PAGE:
# What is the remainder when $1^6 + 2^6 + 3^6 + ... + 99^6 + 100^6$ is divided by 5?

What is the remainder when $1^6 + 2^6 + 3^6 + ... + 99^6 + 100^6$ is divided by 5?

I think that the only way to solve this would be to applying to the proposition that “the sum/product of congruence classes is equal to the congruence class of the sum/product", however I am unsure how to apply this properly, any suggestions?

$$1^6+2^6+3^6+4^6+5^6+\dots+100^6\equiv20(1^6+2^6+3^6+4^6+5^6)\\\equiv0\text{ (mod }5)$$

The first conguruence can be applied since $1\equiv6\equiv11\equiv\dots\equiv96\text{ (mod }5)$, $1^6\equiv6^6\equiv11^6\equiv\dots\equiv96^6\text{ (mod }5)$

Likewise, $2^6\equiv7^6\equiv12^6\equiv\dots\equiv97^6\text{ (mod }5)$, and the same can be done with the numbers which are congruent to 3, 4 and 0 modulo 5.

Hence, we can replace all these terms with $1^6+2^6+3^6+4^6+5^6$ repeated 20 times and therefore the sum is a multiple of 20 and is divisible by 5 exactly. (Comment made by David K.)

Intuitive Solution

The remainder is $\color{blue}{zero}$.

The numbers, $5^6, 10^6, 15^6, \ldots$ are all divisible by 5.

The rest you can pair up as $(5m \pm 1)^6$ which leaves a remainder $1$ and $(5m \pm 2)^6$ which leave a remainder $-1$, so everything cancels out and we get zero.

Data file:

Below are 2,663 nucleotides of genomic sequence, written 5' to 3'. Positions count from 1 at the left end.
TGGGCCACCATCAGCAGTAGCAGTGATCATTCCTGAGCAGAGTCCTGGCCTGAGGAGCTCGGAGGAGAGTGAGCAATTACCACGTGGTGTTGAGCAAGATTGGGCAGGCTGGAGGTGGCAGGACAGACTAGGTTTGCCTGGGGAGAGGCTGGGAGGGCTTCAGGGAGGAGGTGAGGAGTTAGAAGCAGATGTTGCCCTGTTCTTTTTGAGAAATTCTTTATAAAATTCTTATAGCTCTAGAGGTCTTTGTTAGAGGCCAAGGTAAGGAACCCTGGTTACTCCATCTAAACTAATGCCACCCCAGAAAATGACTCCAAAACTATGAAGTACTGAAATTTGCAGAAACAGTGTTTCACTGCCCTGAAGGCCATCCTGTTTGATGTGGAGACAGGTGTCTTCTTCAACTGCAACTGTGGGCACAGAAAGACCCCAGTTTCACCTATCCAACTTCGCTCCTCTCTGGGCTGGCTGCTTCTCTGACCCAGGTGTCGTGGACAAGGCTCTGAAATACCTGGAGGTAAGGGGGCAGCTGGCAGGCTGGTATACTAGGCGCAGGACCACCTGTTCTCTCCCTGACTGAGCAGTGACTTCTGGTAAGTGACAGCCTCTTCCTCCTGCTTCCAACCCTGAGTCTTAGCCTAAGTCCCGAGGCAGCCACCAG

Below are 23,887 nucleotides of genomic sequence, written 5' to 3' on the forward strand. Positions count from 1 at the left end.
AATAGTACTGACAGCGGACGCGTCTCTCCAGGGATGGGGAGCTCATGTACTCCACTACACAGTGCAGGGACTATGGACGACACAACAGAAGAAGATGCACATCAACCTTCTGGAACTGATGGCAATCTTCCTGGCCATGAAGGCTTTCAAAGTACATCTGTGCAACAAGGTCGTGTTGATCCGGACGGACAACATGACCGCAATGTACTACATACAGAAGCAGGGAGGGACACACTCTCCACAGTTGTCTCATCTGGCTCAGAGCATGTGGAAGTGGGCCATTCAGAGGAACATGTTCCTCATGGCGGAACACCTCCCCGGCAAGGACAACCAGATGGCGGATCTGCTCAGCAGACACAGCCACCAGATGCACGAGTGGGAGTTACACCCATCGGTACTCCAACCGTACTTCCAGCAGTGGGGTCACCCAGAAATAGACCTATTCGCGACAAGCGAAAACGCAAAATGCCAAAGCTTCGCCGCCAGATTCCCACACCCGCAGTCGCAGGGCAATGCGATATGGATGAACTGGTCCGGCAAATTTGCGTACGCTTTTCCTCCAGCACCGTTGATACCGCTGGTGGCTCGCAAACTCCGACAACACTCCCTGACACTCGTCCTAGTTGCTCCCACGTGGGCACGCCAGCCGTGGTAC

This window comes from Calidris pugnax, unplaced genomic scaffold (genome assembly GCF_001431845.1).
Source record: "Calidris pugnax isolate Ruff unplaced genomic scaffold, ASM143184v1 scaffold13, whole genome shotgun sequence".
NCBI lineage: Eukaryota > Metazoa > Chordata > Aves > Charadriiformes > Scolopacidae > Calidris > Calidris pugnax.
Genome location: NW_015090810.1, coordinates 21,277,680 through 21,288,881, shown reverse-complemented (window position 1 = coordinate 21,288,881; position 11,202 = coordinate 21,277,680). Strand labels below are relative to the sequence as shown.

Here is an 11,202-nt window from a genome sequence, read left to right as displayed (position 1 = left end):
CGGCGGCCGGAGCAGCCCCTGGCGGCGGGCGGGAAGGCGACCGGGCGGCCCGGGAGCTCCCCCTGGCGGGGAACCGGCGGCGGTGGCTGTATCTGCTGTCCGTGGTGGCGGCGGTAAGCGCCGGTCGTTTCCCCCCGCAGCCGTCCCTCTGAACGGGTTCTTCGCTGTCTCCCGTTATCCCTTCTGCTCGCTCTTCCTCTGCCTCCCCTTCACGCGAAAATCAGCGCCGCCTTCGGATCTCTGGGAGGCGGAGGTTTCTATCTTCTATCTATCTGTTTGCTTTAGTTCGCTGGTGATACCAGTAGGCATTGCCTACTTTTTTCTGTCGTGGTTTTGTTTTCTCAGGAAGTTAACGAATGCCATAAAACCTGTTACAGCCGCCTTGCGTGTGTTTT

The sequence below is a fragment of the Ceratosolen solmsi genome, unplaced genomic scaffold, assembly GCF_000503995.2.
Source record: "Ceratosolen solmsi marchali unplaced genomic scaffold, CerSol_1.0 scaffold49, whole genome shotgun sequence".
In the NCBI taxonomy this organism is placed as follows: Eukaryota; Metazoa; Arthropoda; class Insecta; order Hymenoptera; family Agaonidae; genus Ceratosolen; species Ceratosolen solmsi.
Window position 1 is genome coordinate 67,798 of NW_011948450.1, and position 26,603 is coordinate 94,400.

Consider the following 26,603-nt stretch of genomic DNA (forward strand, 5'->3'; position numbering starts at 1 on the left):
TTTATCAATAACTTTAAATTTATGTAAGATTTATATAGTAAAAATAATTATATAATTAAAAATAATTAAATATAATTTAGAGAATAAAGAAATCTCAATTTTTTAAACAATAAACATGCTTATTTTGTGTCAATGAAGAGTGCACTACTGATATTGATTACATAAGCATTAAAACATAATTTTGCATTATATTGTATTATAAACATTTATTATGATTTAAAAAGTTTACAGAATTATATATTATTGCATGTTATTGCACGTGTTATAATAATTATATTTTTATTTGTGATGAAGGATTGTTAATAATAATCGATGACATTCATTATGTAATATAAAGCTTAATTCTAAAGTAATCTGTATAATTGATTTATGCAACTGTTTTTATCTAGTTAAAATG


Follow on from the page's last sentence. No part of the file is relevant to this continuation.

• This is a fantastic approach. Nov 19, 2015 at 3:31
• @VelvetUndergrad Thanks for the appreciative comment. I wonder sometimes why people get lost in symbols and theorems. Nov 19, 2015 at 3:32

Define for $n\in N$ $$t_n=n^6$$ and $$s_n=\sum_{k=0}^{n}t_k$$ Notice that the first differences between the terms of $S=\{s_0, s_1,\dots\}$ are elements of the set $T=\{t_1,t_2,\dots\}$, which, being a subset of $f(x)=x^6$, have constant 6th differences. This implies that $s_n$ is a subset of a 7th degree polynomial, i.e. $$s_n = a_0+a_1n+a_2n^2+a_3n^3+a_4n^4+a_5n^5+a_6n^6+a_7n^7$$ Given that $s_0=0^6=0$ we have $$s_n = a_1n+a_2n^2+a_3n^3+a_4n^4+a_5n^5+a_6n^6+a_7n^7$$ $$s_n = n(a_1+a_2n+a_3n^2+a_4n^3+a_5n^4+a_6n^5+a_7n^6)$$

So obviously $n\mid s_n \implies 100\mid s_{100}$, but $5\mid 100 \implies 5\mid s_{100}\implies s_{100}\equiv 0(\mod 5)$

• Interesting approach. +1 Feb 12, 2016 at 8:58

We have $p=5$ is prime, then by Fermat's little theorem: for every integer $a$ such that $p \nmid a$ we have $$a^{p-1} \equiv 1 \mod{p}$$ Now for any $x$ integer in $[1,100]$, if $5$ divides $x$ then the remainder is zero, if $5\nmid x$ , then $x^{4} \equiv 1 \mod{5}$, and so as $$y=1^6+ 2^6+3^6+...+99^6+100^6 = 1^4\cdot1^2+2^4\cdot2^2+3^4\cdot3^2+...+99^4\cdot99^2+100^4\cdot100^2$$ then $$y \equiv 1^2+ 2^2+3^2+4^2+6^2+...+99^2$$ Now for any integer $x$, such that $5\nmid x$, we have $x^2 \equiv \pm 1 \mod{5}$. More precisely, if $x \equiv 2,3 \mod{5}$ then $x^2 \equiv -1 \mod{5}$, and if $x \equiv 1,4 \mod{5}$ then $x^2 \equiv 1 \mod{5}$. Thus summing the squares of any four consecutive numbers will be congruent to zero $\mod{5}$.

Hence summing the squares from $1$ to $99$, the remainder would be zero.